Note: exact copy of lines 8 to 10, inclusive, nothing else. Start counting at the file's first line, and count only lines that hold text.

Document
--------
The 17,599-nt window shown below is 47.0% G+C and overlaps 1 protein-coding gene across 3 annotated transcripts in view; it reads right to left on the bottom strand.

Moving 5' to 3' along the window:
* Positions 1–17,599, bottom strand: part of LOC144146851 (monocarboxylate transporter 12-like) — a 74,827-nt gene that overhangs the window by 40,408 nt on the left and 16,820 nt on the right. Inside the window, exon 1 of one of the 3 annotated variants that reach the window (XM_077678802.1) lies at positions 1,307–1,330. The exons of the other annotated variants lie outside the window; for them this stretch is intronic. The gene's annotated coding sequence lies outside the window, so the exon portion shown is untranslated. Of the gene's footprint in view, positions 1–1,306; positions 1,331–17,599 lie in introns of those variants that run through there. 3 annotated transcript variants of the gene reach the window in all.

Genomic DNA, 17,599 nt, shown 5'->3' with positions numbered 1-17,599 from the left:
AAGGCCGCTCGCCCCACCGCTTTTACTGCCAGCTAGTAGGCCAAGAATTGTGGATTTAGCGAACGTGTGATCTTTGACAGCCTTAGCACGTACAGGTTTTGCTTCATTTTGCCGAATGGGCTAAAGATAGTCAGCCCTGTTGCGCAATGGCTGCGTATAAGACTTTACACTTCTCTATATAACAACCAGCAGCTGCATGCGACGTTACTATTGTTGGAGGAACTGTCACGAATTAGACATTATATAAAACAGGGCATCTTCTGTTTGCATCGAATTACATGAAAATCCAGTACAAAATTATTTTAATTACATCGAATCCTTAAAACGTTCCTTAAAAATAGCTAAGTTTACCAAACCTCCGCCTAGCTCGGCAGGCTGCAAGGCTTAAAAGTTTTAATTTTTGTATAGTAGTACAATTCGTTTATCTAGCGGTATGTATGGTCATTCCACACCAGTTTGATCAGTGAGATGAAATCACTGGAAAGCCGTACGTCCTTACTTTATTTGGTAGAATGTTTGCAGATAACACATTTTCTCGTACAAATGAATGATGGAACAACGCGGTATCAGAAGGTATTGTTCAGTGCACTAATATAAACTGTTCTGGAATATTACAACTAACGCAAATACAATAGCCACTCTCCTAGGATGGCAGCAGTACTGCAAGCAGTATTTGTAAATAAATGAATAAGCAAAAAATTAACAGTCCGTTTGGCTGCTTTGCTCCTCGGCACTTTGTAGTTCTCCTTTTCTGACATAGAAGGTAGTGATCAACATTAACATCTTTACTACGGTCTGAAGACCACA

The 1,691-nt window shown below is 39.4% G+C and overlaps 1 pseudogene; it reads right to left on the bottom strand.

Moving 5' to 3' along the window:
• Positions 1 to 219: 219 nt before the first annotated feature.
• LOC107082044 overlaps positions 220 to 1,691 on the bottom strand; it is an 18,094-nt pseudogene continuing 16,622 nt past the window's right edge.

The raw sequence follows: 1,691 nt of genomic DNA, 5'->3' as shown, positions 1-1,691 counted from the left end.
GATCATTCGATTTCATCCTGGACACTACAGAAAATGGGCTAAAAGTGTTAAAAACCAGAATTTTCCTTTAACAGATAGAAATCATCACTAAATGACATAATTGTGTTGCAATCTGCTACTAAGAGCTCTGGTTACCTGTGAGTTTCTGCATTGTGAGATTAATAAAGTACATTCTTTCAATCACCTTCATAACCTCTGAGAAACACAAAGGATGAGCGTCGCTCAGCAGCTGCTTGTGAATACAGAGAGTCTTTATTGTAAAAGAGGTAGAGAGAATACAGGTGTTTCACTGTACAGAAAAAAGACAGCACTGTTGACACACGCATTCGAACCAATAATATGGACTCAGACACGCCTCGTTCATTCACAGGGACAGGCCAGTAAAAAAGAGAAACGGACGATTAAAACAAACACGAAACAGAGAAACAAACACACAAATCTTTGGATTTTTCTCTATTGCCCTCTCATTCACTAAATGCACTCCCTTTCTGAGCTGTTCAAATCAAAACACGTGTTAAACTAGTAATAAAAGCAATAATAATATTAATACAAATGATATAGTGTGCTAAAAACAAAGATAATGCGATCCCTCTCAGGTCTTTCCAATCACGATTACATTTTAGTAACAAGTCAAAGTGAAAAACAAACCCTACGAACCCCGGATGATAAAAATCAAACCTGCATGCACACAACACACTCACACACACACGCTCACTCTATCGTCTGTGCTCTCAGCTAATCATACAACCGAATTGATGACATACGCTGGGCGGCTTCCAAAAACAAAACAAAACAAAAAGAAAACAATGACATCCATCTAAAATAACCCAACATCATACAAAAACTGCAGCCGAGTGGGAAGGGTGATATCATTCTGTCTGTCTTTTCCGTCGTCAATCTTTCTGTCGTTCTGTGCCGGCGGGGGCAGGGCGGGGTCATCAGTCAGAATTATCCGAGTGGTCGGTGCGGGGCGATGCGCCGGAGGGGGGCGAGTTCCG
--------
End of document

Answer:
• Positions 1 to 219: 219 nt before the first annotated feature.
• LOC107082044 overlaps positions 220 to 1,691 on the bottom strand; it is an 18,094-nt pseudogene continuing 16,622 nt past the window's right edge.

The raw sequence follows: 1,691 nt of genomic DNA, 5'->3' as shown, positions 1-1,691 counted from the left end.